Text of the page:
Editorial Article: Gene editing therapies signal a medical revolution

Casgevy™ and Lyfgenia™ approvals pave the way for personalized gene editing therapies in treating sickle cell disease

11 Jan 2024

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CRISPR-Cas9 technology enables precise gene editing by targeting and replacing a faulty gene

The approval of Casgevy and Lyfgenia signifies a remarkable leap forward in the treatment of sickle cell disease, offering hope for patients seeking one-time, curative treatments. This historic medical milestone signals the beginning of a new wave of personalized medicine and indicates a transformative shift in the global approach to how we will treat genetic disorders and diseases in the years ahead.

On November 16, 2023, the UK approved the world's first CRISPR-based gene therapy, Casgevy, for treating sickle cell disease (SCD) and transfusion-dependent beta thalassemia (TDT). The US followed suit shortly after, and on December 8, 2023, Casgevy, along with lentiviral-based Lyfgenia, were granted approval from the US Food and Drug Administration (FDA) for treating SCD. Prior to these new therapies, the options for SCD treatment were limited to rare and risky stem cell or bone marrow transplants. As a result, these pioneering gene therapies have emerged as transformative, curative treatments for patients with SCD.

CRISPR-Cas9 gene editing

A simple CRISPR system relies on the protein Cas9, which operates as a four-component system, involving two small molecules: crRNA and trans-activating CRISPR RNA (tracrRNA). In 2012, Jennifer Doudna and Emmanuelle Charpentier streamlined the CRISPR system from the four-component Cas9 endonuclease into a more manageable two-component system which earned them the 2020 Nobel Prize in Chemistry.

Doudna and Charpentier also found that CRISPR-Cas9 could be programmed with RNA to edit genomic DNA. This technology works by combining Cas9 with a custom guide RNA, allowing scientists to precisely edit any gene. The guide RNA directs Cas9 to the target gene, where its molecular scissors snip the DNA. This process triggers the cell's repair mechanism and, by introducing a separate sequence of template DNA, scientists can guide the repair process to fix a defective gene or insert a new one. This development enabled CRISPR to be used as a gene-editing tool.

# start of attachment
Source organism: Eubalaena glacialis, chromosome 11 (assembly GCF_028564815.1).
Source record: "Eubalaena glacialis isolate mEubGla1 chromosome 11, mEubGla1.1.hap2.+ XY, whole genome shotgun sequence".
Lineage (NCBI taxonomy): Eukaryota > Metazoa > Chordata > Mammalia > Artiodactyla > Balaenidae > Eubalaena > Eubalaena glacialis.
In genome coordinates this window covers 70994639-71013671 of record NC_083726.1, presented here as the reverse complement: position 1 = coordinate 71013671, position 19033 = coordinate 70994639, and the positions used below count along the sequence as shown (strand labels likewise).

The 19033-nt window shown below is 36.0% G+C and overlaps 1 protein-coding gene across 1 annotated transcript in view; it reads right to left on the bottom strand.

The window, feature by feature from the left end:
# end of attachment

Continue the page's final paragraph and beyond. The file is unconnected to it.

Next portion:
Casgevy – CRISPR-based gene editing

Casgevy (exagamglogene autotemcel) was developed by CRISPR Therapeutics and Vertex Pharmaceuticals and is the first ever approved CRISPR-based gene-editing therapy. Casgevy presents a potential one-time transformative therapy for eligible patients with either SCD or TDT. In the US, it has only been approved for treating SCD in patients who are upwards of 12 years old and experience recurrent vaso-occlusive crises (VOCs), a painful complication of SCD.

CRISPR-Cas9 technology is used to modify the genome of a patient's own hematopoietic (blood) stem cells, specifically targeting autologous CD34+ hematopoietic stem cells (HSCs) at the erythroid-specific enhancer region of the BCL11A gene. Following transplantation into the patient, these genetically modified blood stem cells engraft, attaching and multiplying within the bone marrow. The objective of this modification is to decrease BCL11A expression in erythroid lineage cells, fostering increased production of fetal hemoglobin (HbF) and, consequently, a reduction or elimination of VOCs. This blood stem cell transplant is a one-time, single dose infusion.